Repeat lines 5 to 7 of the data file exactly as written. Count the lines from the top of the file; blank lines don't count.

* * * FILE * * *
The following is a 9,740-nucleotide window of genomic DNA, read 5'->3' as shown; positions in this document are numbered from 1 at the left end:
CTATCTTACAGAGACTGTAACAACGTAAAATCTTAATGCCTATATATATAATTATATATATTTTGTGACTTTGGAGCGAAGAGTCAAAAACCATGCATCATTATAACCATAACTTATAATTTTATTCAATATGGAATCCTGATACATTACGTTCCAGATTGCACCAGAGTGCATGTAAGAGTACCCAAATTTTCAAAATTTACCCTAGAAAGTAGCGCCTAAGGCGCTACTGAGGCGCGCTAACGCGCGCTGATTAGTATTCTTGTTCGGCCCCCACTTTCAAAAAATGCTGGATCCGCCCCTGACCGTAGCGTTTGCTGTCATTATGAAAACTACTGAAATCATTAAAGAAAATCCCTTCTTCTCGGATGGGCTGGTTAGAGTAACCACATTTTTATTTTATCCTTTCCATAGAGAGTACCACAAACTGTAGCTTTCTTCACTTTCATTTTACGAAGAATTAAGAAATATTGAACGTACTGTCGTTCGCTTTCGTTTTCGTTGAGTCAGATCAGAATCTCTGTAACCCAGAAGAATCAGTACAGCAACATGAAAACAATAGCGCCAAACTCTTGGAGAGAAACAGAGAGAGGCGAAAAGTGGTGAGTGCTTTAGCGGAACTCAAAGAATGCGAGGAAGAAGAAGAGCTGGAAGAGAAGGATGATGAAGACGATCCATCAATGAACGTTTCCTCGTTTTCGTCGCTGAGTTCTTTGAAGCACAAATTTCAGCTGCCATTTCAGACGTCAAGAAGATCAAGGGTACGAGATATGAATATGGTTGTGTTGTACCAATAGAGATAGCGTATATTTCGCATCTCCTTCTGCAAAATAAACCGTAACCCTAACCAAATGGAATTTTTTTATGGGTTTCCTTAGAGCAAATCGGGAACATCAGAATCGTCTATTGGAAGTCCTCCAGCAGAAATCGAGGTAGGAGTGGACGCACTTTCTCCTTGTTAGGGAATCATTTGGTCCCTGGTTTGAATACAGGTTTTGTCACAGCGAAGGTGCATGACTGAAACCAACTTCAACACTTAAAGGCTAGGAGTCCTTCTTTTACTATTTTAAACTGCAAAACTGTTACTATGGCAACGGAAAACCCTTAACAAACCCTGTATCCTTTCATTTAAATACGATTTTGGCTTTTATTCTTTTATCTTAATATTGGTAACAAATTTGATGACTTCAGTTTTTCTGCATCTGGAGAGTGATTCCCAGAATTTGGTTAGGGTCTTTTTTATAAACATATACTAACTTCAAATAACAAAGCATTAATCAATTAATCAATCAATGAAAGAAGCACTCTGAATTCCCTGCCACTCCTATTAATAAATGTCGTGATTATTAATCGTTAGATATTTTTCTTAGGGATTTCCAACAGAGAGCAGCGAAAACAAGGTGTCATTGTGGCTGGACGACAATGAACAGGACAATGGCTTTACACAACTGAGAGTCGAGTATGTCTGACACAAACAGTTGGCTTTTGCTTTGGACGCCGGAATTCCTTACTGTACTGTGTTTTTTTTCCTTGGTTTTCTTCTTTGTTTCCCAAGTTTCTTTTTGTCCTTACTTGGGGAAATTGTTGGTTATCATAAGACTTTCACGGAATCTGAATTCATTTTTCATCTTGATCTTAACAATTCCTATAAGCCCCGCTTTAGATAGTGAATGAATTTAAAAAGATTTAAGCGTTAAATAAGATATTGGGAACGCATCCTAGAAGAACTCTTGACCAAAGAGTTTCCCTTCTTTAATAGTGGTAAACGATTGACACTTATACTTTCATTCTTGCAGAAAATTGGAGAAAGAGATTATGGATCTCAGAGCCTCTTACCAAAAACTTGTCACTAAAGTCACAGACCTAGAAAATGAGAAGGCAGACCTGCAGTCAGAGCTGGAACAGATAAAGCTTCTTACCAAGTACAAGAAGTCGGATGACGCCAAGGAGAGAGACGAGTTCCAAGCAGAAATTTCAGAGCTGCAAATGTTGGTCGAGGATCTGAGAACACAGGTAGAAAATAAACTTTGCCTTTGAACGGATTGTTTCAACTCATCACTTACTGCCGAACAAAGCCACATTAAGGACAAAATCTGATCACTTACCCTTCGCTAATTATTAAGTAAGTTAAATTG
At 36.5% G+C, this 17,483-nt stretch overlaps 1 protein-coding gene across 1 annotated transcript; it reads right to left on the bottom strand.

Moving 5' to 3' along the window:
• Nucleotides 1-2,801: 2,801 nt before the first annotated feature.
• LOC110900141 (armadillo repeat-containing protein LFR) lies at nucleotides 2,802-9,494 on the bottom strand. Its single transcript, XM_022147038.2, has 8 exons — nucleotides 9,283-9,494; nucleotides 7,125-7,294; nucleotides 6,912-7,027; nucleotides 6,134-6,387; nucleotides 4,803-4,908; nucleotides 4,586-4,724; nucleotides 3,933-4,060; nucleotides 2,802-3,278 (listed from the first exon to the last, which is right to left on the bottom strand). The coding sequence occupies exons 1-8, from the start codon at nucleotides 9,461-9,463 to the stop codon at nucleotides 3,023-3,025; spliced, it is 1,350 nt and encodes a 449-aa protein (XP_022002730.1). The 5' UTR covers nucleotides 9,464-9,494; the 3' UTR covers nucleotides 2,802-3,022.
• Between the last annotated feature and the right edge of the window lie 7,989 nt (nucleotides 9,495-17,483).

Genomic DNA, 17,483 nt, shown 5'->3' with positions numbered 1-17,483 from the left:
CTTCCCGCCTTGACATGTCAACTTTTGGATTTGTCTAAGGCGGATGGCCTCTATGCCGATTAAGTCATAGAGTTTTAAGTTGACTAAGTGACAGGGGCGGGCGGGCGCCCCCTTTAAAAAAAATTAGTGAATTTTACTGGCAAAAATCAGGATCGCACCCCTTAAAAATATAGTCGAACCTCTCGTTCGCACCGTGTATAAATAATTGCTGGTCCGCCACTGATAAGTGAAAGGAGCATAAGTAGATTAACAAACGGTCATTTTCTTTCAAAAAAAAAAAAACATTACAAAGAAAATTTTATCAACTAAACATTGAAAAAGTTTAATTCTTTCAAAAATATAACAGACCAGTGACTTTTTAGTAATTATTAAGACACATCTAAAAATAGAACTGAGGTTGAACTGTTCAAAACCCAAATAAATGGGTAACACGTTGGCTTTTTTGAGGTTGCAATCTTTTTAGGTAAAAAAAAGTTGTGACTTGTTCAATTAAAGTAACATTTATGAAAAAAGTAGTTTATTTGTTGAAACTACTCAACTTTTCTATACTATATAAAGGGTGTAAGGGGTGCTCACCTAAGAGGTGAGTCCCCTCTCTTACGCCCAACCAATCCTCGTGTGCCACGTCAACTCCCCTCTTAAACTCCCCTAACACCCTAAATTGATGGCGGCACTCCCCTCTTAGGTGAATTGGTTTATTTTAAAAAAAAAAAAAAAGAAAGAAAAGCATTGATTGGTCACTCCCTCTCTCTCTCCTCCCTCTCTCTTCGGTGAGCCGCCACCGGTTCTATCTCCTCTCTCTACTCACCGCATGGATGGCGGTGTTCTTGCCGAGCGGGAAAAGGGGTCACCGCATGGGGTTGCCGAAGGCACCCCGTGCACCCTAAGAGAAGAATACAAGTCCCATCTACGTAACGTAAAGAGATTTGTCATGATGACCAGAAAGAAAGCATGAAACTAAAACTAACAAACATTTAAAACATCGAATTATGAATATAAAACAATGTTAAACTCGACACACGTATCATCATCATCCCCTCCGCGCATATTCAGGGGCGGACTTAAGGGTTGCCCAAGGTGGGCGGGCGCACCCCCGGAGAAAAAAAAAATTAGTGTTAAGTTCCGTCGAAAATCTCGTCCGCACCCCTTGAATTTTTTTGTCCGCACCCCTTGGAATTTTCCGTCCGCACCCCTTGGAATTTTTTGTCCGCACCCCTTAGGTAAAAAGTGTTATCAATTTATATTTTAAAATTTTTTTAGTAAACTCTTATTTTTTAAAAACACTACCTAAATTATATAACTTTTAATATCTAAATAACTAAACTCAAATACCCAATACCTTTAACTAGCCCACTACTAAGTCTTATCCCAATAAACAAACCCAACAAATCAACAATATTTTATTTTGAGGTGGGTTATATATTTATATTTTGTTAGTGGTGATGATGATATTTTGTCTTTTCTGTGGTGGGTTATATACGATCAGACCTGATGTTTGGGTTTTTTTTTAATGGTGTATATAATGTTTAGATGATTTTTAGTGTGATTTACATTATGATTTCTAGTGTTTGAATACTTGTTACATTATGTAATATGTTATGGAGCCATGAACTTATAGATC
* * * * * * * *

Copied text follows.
• Nucleotides 1-2,801: 2,801 nt before the first annotated feature.
• LOC110900141 (armadillo repeat-containing protein LFR) lies at nucleotides 2,802-9,494 on the bottom strand. Its single transcript, XM_022147038.2, has 8 exons — nucleotides 9,283-9,494; nucleotides 7,125-7,294; nucleotides 6,912-7,027; nucleotides 6,134-6,387; nucleotides 4,803-4,908; nucleotides 4,586-4,724; nucleotides 3,933-4,060; nucleotides 2,802-3,278 (listed from the first exon to the last, which is right to left on the bottom strand). The coding sequence occupies exons 1-8, from the start codon at nucleotides 9,461-9,463 to the stop codon at nucleotides 3,023-3,025; spliced, it is 1,350 nt and encodes a 449-aa protein (XP_022002730.1). The 5' UTR covers nucleotides 9,464-9,494; the 3' UTR covers nucleotides 2,802-3,022.
• Between the last annotated feature and the right edge of the window lie 7,989 nt (nucleotides 9,495-17,483).